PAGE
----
Data Protection is key as part of the data science process

David Perez

2018-04-18 10:30:11
Reading Time: 2 minutes

If the General Data Protection Regulation (GDPR) (EU) 2016/679, the regulation in EU law on data protection and privacy for all individuals within the European Union, had not been enough to stress the importance of protecting personal data properly, we now also have the example of the scandal of how Cambridge Analytics handled personal Facebook data.

The data protection discussion in this latest scandal is around a few subtopics. The first key element to be clarified is if all data collected was done with the authorisation of the users. The second element to understand relates to the transfer of data between different entities, which can entail losing trace of the original protection requirements of the data. The third element refers to the use and deletion of the data that apparently was only certified by a dishonest declaration, according to Facebook.

Although this particular case (and the GDPR) is about personal data, important lessons can and should be learned for the protection of confidential data in general, like data from air transport operations coming from airlines, airports, air navigation service providers, etc.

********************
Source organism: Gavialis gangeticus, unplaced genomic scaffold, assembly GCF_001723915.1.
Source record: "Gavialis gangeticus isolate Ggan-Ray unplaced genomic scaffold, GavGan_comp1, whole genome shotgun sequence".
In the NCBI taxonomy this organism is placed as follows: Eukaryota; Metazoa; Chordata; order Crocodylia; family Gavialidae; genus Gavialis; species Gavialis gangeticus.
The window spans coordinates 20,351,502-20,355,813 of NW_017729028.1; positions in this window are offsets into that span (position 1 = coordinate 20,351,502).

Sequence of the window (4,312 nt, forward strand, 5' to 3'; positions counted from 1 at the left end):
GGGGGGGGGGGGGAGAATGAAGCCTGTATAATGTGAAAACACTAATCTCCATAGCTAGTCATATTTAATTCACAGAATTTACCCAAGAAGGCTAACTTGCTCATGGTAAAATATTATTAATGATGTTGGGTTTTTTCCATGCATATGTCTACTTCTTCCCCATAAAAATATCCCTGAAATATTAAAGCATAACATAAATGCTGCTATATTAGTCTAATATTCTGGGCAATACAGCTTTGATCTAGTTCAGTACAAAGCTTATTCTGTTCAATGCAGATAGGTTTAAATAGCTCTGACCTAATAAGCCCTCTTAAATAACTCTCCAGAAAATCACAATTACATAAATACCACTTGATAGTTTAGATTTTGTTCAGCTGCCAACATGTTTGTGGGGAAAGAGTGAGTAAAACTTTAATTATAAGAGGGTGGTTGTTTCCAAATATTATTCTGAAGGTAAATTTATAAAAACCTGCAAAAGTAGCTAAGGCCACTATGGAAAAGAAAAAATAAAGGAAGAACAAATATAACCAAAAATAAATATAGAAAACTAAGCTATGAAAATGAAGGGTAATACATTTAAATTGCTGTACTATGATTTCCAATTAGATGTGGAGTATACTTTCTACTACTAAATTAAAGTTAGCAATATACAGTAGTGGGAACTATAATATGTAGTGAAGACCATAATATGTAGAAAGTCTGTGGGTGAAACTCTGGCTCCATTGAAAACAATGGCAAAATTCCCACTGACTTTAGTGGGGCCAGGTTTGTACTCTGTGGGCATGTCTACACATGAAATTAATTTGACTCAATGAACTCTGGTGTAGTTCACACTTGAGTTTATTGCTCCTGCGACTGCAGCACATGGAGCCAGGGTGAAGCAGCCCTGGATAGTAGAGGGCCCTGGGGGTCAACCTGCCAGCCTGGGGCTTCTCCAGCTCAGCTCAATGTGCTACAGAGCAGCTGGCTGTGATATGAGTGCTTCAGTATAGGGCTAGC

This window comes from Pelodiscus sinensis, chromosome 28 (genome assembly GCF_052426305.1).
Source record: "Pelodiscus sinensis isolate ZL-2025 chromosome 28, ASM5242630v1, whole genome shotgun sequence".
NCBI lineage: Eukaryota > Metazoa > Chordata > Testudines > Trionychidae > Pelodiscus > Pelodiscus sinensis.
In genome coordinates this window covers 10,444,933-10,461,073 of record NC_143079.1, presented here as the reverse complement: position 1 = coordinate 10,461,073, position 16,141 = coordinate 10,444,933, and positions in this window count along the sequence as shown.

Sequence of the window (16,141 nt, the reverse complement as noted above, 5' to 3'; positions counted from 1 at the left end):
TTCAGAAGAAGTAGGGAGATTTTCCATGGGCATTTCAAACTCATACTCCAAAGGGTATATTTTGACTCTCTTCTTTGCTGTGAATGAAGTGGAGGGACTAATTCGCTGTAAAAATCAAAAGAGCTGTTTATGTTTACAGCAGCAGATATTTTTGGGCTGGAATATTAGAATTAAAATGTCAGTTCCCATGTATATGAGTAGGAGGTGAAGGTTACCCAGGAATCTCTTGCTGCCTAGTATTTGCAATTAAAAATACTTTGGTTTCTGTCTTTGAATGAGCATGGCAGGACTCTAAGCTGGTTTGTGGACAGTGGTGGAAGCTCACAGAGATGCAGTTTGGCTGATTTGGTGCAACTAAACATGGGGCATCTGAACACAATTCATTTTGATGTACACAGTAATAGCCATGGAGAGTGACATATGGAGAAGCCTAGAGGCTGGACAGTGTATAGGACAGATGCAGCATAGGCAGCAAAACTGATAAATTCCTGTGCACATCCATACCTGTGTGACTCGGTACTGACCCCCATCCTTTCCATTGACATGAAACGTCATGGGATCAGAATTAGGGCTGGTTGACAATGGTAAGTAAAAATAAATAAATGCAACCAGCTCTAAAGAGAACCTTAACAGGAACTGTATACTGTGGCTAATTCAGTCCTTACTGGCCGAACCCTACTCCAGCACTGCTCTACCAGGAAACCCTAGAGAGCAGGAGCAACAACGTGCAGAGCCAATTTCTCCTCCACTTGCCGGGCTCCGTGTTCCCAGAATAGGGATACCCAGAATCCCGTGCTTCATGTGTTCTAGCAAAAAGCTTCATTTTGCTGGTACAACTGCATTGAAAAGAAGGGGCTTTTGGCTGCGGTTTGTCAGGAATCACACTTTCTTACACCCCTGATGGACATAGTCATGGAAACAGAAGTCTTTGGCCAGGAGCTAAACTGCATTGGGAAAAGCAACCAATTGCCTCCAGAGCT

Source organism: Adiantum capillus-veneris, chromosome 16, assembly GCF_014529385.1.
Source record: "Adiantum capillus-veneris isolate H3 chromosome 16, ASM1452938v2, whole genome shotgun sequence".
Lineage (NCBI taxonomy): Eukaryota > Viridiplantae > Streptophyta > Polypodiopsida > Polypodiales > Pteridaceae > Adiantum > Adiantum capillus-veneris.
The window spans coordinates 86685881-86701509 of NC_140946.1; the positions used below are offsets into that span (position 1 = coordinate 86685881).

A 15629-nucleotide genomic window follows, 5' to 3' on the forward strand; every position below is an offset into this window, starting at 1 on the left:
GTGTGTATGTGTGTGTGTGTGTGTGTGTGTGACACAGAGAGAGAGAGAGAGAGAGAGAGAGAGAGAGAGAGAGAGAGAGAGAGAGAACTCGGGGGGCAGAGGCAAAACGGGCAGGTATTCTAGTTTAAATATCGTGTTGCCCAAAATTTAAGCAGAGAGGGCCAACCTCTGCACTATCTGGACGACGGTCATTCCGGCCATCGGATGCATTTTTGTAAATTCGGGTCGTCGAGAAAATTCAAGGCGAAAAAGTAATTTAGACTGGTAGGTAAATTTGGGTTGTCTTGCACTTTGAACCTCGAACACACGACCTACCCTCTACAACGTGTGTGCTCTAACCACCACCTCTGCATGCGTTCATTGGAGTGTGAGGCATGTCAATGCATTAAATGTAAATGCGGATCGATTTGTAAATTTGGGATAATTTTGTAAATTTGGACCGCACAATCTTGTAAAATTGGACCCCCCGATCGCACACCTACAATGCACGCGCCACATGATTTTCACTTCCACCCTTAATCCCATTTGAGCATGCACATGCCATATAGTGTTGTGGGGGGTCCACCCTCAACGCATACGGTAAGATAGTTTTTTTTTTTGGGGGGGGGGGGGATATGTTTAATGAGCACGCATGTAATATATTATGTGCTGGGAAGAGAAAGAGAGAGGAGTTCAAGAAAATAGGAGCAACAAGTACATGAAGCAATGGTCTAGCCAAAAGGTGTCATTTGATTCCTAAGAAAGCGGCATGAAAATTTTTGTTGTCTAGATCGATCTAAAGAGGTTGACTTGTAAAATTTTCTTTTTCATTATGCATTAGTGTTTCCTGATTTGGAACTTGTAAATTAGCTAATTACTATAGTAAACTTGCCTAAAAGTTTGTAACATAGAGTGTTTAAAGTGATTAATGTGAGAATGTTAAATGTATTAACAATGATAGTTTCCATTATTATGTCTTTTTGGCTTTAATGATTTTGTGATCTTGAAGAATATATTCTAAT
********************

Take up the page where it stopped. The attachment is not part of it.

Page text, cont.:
The first key lesson to learn is that the trust of data owners is very difficult to gain and very easy to lose, many times forever. Those of us that are trusted with third party data must honor this trust and put all means towards ensuring that our partners, customers, suppliers respect the data protection policies that we are given.

However, as apparently happened to Facebook, trusting or even regulating the use of the data by downstream partners is not enough. Regulating the data usage is the first step, but the data protection sits in the center of the data science process. The way data is ingested, stored, and fused with other data is a key element to be designed with data protection in mind. But the analytics themselves are also to be designed with data protection in mind – for instance, using advanced secure computation techniques to avoid exposing confidential data while still allowing analytics authorised by the data providers. Last but not least, “certifications” of any kind are not enough: strong security audits procedures (and technology supporting those) need to be designed to ensure analytic audits can be performed efficiently with minimal resources (and therefore, frequently).

We trust that our partners follow the regulations that come with the data we manage, but we also complement this trust with technology that guarantees data de-identification, smart data fusion (enabling the fusion of de-identified datasets through cryptography), secure multi party computation techniques and/or other crypto techniques like homomorphic encryption, cloud computing infrastructures to allow audit of the data used and analytic notebooks that allow insight into what any analyst may be computing.

Author: David Perez